• Camberwell, 520 Burke Road, passed in, $2,700,000, 3 bidders
    A breezy auction but the chilly windy did not stop the bidders at this auction…(See more in Auction Reports)

Agent Survey: Which is the hottest part of the market and which is the coldest part of the market right now?

Torsten Kasper (Chisholm & Gamon, Elwood): “We are finding renewed strength in the $1.5 – 1.8 million dollar segment as well as the $2.3 – 2.6 million dollar market segment. The million plus price point is hot, hot, hot. From our point of view each market segment is reasonably strong.  The weakest segment would be the 3 – 5 year old town residence space representing predictable outcomes for .”

Peter Vigano (Jellis Craig, Hawthorn): The hottest part of the Boroondara market is in the $1.5m – $2.5m price bracket.  We are seeing a shortage of property available in this price range and many buyers from across a broad demographic are eager to purchase however have not been able to find any suitable properties.  Property styles wanted range from townhouses, & Edwardian doubled fronted brick or weatherboard houses, renovated single fronted or semi detached houses, modern houses and properties ready for renovation or new home sites.  The coldest part of the Boroondara market is the $8m – $12m price segment due to buyers being very selective on the style and composition of the property.  We are seeing a greater number of larger properties in this price range coming to market however buyers are not prepared to offer vendors a price which will tempt them to sell.  We find if a property requires renovation and/or is affected by Heritage or the balance of house to is not suitable then buyers will reduce the price they are prepared to pay by 10% – 20%.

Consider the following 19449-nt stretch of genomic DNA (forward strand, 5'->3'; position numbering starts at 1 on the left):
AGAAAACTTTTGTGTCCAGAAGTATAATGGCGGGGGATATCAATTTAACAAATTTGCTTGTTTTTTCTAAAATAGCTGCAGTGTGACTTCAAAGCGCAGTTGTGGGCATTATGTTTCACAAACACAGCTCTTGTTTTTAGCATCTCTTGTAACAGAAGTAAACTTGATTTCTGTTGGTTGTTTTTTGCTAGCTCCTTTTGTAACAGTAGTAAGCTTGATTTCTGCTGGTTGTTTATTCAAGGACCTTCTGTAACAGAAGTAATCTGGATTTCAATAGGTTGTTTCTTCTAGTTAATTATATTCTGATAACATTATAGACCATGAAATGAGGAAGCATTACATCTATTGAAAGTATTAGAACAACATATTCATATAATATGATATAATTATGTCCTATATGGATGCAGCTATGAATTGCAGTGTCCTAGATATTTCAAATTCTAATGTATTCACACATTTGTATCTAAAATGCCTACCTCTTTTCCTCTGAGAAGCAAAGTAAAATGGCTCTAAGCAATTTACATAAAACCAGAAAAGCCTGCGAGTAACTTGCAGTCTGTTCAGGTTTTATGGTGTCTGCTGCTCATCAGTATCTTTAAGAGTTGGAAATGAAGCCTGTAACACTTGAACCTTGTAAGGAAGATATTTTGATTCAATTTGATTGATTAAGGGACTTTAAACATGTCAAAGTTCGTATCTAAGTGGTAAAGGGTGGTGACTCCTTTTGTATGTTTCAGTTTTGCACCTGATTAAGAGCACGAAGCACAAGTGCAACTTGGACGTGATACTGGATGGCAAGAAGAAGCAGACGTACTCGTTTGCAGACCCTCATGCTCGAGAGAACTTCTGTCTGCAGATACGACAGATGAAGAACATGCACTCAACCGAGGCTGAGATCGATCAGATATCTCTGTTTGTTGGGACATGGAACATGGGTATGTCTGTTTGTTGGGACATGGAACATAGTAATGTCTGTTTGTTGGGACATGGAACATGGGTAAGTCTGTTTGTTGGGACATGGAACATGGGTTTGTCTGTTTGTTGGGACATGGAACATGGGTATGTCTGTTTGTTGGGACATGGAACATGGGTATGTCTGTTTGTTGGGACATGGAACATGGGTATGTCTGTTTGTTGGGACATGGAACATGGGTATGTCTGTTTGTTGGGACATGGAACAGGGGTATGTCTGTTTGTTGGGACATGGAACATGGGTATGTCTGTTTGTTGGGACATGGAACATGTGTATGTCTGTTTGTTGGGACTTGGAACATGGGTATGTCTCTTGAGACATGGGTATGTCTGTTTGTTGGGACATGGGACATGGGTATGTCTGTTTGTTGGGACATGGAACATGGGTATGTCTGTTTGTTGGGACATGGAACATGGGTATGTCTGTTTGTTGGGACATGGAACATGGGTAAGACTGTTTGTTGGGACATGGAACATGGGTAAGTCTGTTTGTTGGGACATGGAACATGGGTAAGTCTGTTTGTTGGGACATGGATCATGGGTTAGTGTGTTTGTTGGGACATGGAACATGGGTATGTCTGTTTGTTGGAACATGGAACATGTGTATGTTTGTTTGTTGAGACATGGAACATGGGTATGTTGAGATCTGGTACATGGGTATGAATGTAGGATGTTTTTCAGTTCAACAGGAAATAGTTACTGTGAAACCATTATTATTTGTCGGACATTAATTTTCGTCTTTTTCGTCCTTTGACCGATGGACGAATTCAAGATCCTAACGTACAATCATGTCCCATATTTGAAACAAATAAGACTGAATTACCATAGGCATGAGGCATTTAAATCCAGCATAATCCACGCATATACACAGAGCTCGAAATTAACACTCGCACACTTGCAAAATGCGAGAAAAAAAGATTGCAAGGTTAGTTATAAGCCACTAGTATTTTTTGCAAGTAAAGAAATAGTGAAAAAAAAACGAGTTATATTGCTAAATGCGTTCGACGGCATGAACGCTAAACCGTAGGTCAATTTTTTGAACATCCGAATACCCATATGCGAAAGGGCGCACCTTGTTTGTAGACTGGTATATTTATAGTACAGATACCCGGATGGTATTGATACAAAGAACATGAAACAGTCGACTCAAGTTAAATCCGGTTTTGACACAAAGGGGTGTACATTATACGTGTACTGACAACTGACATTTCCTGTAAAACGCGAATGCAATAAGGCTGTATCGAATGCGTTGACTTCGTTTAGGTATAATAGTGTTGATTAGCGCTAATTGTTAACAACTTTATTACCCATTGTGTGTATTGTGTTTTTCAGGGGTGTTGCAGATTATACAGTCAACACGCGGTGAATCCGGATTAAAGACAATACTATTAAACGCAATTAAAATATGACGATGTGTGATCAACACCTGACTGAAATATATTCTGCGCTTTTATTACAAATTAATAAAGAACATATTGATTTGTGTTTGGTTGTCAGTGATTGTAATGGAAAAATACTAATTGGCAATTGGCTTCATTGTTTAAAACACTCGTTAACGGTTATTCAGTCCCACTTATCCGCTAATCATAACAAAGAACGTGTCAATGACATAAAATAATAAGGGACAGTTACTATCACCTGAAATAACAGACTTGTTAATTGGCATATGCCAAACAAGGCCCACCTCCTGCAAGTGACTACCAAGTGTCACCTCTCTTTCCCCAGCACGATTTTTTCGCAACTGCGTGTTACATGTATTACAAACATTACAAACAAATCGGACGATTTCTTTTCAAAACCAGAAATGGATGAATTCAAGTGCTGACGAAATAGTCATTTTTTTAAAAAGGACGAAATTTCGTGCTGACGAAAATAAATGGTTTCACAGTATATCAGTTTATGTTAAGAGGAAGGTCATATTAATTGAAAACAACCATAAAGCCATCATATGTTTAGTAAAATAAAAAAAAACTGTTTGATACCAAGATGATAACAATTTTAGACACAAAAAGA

Chris Carrington (, Brighton): “We can’t identify any areas of the market which aren’t performing well and like always if well priced there are a number of buyers for every property. Land or land properties are highly sought as are 4/5 bedroom family homes. Cheaper and smaller new apartments are slower but definitely not cold.”

Nicole French (Marshall White, Armadale): “The hottest part of the market without doubt is the amount of off market “non visible” sales occurring currently. Astute buyers are working closer than ever with their agent and buyers advocate to gain access to listings, well before a photo has been taken. The larger agencies who can tap into the greatest number of buyers, are scoring big wins for their vendors. Never before have we seen the amount of fly in fly out buyers, who purchase in a day or two. There is a growing trend with auction sales occurring in the first or second week of an auction campaign. Buyers are becoming increasingly aware the remainder of 2014 may not present the volumes of previous years and are eliminating their competition and purchasing early. What’s not hot about the current market, is the amount of property for sale between now and December.  Property levels are well down on previous years, interest rates are low and buyers demand is high. If you’re thinking of selling, don’t wait until later in the year, the time, without question…..is now.”